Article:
But maybe not as important as a good protagonist, and in that department BLACK CHRISTMAS definitely delivers. The story centers on Riley (Imogen Poots, 28 WEEKS LATER, FRIGHT NIGHT, GREEN ROOM), who is helping the sisters prepare for some sort of Christmas performance at a frat party, but doesn’t plan to participate. Even though she’s in a sorority, her long coat and Doc Martens signal a tinge of cool non-conformist status that Poots somehow makes credible. (read the rest of this shit…)

Dr. Giggles

Monday, November 18th, 2019

DR. GIGGLES is not the best kind of horror movie, but it’s a kind I like: the kind that knowingly, shamelessly embraces absurdity and formula. It says okay, I am a slasher movie, my theme is “a killer doctor,” step aside and I will do my thing. So you kinda know what it’s gonna be, and you get a laugh from some of the specific choices or smile with satisfaction when that thing you were assuming had to happen does happen.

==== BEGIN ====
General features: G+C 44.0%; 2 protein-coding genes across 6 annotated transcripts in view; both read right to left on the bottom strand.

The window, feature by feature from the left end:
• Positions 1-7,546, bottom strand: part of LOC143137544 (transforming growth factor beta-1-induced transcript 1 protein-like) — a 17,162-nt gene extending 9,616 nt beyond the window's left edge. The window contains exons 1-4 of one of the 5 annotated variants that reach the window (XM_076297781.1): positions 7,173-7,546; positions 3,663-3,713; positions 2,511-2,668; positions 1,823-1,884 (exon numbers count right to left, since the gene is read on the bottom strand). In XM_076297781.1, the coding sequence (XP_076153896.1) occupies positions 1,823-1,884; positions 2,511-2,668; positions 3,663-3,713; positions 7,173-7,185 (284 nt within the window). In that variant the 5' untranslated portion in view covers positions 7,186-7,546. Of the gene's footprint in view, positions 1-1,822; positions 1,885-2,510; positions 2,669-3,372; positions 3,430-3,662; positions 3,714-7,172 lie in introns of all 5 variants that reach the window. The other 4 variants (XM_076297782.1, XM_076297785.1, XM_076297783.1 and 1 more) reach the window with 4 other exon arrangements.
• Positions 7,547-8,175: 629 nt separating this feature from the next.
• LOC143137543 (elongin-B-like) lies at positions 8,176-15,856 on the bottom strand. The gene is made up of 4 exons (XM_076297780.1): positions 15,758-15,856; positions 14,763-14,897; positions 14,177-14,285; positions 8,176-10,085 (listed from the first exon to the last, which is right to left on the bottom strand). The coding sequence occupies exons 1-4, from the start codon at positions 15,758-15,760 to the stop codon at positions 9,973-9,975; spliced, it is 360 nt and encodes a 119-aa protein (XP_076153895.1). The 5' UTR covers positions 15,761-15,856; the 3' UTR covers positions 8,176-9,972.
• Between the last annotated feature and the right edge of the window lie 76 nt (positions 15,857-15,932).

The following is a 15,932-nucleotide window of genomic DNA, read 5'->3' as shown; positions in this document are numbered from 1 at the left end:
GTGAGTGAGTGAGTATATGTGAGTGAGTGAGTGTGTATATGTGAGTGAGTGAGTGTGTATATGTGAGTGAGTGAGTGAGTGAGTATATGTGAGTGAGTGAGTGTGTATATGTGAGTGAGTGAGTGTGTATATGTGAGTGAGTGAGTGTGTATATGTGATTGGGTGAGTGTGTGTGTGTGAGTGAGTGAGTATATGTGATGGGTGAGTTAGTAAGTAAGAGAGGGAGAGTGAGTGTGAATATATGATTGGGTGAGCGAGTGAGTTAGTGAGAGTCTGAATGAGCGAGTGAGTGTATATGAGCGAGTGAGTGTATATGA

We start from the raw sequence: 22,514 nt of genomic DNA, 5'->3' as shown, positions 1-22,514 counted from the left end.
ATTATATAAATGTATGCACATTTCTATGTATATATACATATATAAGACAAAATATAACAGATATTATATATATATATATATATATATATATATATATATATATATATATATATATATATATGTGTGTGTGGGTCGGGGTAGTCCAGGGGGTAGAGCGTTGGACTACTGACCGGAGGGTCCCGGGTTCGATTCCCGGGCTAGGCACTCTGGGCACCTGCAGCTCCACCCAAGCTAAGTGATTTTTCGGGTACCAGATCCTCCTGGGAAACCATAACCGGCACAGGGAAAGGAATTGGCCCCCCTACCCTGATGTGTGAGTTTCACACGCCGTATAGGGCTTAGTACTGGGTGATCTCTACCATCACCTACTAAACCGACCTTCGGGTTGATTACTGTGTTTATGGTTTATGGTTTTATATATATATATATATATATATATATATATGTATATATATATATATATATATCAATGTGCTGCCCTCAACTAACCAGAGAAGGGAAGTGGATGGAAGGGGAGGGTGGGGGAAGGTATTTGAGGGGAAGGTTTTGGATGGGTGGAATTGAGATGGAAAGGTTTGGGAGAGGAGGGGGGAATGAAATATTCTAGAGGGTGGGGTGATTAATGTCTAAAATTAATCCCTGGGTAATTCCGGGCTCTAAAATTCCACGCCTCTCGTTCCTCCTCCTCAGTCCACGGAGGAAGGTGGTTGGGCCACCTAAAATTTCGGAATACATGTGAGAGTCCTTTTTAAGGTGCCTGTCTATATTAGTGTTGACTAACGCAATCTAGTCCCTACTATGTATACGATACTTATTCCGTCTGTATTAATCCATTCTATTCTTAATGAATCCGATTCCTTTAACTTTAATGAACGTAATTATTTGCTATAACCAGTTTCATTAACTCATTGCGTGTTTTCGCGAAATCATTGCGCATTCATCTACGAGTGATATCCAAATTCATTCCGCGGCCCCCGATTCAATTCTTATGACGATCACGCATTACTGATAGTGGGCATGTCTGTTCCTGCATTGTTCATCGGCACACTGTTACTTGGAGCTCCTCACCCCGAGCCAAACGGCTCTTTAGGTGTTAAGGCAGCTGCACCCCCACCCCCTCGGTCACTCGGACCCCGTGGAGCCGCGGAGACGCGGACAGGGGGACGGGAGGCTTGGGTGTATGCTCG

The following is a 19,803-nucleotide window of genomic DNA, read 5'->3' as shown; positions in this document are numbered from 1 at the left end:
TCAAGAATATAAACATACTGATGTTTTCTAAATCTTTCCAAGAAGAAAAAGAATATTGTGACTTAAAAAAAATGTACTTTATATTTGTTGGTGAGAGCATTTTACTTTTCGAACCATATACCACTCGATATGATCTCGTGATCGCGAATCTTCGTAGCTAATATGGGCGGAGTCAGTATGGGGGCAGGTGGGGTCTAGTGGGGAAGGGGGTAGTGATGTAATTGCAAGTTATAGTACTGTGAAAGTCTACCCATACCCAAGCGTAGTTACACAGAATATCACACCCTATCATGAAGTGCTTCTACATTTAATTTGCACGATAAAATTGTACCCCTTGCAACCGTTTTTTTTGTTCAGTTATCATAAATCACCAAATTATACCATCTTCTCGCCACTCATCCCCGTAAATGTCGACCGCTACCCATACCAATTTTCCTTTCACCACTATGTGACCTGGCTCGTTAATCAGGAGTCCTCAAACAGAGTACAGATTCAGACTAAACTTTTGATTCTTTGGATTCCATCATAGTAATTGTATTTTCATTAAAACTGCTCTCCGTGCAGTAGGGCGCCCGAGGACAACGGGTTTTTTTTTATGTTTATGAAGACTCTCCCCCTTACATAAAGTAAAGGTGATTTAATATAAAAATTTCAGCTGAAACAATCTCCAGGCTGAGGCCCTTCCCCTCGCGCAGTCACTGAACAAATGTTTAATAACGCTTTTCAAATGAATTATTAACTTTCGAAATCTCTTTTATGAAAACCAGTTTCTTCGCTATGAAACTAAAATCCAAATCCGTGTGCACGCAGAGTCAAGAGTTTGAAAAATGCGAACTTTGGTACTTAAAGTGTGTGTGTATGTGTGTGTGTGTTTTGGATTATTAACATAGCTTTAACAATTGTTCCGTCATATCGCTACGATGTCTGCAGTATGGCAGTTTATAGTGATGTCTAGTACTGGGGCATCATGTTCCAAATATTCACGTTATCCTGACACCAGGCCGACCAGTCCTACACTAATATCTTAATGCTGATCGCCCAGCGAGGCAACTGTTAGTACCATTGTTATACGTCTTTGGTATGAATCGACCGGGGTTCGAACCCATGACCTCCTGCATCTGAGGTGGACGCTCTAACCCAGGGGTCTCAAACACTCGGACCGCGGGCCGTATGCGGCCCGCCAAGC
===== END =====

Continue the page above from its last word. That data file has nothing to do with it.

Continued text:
We first see the good doctor (Larry Drake in his feature film followup to DARKMAN) demonstrating an experimental surgery to his colleagues in the observation deck. But then we realize that he’s not supposed to be doing this – he’s escaped his cell in a mental institution, he’s cutting up one of the doctors, and the “colleagues” are other patients. Security there nicknamed him Dr. Giggles because he’s a John Doe and he does indeed giggle alot. Drake is so good at the creepy giggling I wonder if he brought it to the character and they rebuilt the movie around it. (read the rest of this shit…)

Hellbent

Tuesday, October 29th, 2019